As leaders of large Vermont health care organizations, we are tasked with the need to treat the sick and the infirm, to do so efficiently and to provide high quality care. We accept that. But we need partners, and with those partners, we need to change the perception of public health being about sickness to public health being about wellness.

Long term, there is no other way to provide quality care – at affordable costs – to all in need. This understanding has to be embraced as a state and acted upon if we are to make suitable progress toward Vermont being not only a healthy state, but a prosperous one. Wellness is as much an economic development tool as affordability; in fact, it’s the twin side of the same coin. Here is what’s encouraging: The structure of that sought-after partnership is already in place. It’s called RiseVT. It’s a community collaborative that has been in development for four years and implemented for the past two years in northwestern Vermont.

It’s an empirically-based collaborative that focuses on results that can be measured and built upon. A key partner for RiseVT has been the France-based EPODE (Ensemble Prévenons l’ObésitéDes Enfants), which has spread to 29 nations with a proven record of driving down childhood obesity rates. This coming school year, that partnership will be on display as over 2,000 preK-middle school students from Franklin and Grand Isle counties, in collaboration with the health department, collect one simple measure (BMI), to gauge improvement as RiseVT pursues its healthy lifestyles initiative.

Can you imagine the value of partnerships that would extend this data-based effort throughout all of Vermont?

That’s the objective. Wellness – or public health – is something that has to be embraced at individual and community levels. It has to be promoted in specific settings, like schools, workplaces, residential areas, state and local government and, yes, hospitals. It has to be built into all policies if the eventual outcome – fewer people with chronic illnesses and the delayed onset of illness – is to be achieved.  This is the only way to truly bend the cost curve for delivering healthcare.

Vermont is in an enviable position to get this done.

Consider state government as one of RiseVT’s most important partners. The Agency of Human Services – with former Green Mountain Care Board chairman Al Gobeille at the helm – is the largest agency in state government and arguably in touch with more Vermonters in a healthcare-related way than any other organization, with the possible exception of the state’s 13 hospitals.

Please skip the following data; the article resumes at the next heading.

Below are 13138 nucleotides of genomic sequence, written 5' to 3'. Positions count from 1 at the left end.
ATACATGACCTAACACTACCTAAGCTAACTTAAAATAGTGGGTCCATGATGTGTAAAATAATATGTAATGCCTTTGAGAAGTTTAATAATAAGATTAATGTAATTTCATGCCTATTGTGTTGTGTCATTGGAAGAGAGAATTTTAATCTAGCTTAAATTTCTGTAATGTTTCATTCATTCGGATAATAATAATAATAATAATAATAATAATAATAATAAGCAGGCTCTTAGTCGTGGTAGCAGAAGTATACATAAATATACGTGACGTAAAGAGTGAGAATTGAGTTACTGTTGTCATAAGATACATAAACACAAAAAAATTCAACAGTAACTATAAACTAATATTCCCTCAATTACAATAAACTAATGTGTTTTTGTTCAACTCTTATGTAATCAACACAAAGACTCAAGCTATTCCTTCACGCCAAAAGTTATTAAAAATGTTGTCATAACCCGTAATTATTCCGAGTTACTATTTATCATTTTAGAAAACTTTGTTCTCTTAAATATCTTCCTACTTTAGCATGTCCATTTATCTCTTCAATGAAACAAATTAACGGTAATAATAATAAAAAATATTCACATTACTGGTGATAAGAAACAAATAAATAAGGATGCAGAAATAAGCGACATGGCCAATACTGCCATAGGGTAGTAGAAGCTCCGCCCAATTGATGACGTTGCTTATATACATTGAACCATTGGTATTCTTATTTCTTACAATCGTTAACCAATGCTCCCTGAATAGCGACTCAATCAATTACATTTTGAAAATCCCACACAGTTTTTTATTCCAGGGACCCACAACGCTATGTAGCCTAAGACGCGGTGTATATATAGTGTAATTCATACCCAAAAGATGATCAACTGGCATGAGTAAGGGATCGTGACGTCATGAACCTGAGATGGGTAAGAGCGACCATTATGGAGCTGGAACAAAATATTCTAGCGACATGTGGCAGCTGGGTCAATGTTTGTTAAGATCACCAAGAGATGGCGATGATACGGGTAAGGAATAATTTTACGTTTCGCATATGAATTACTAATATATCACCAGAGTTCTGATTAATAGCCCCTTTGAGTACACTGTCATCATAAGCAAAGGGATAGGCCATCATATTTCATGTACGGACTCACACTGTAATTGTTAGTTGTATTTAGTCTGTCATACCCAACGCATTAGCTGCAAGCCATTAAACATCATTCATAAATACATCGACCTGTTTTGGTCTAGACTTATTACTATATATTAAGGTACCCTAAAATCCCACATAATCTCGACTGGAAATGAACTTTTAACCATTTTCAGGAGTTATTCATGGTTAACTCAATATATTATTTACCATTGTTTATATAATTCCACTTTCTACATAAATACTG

And Mr. Gobeille was RiseVT’s champion when it was brought before the board for funding. He gets it. He saw the need and the opportunity, and with the support of GMCB membership, he urged the wellness campaign to be pushed to all corners of the state.

The promotion of public health is more pertinent today than it’s ever been, partly because of the “triple burden of diseases,” meaning the ongoing battle against communicable diseases, newly emerging diseases and the unprecedented rise of noncommunicable chronic diseases. It’s not debatable. The adverse effects of sedentary lifestyles, poor nutrition, poverty, addiction and social and mental well-being are taking an increasing toll.

What’s essential is building enough trust in a wellness setting that individuals and communities are empowered to take actions to promote their own health.  We want to get to a point where health is not the objective of living; rather, health is the resource for how we live our lives. Living healthy is the new norm. The difference is vast, and the opportunities that come with it, equally so.

To get there, we need partners. We need funding flexibility from the state as well as our private partners to put RiseVT in place for the greater good.  It is a fraction of the pricetag we are spending now to treat disease.  Pennies spent now will save countless dollars later. It is time to invest in this future.

That’s the RiseVT promise.

Eileen Whalen is president and COO of the University of Vermont Medical Center, Jill Berry Bowen is CEO of Northwestern Medical Center, Don George is CEO of Blue Cross/Blue Shield Vermont and Todd Moore is CEO of OneCare Vermont.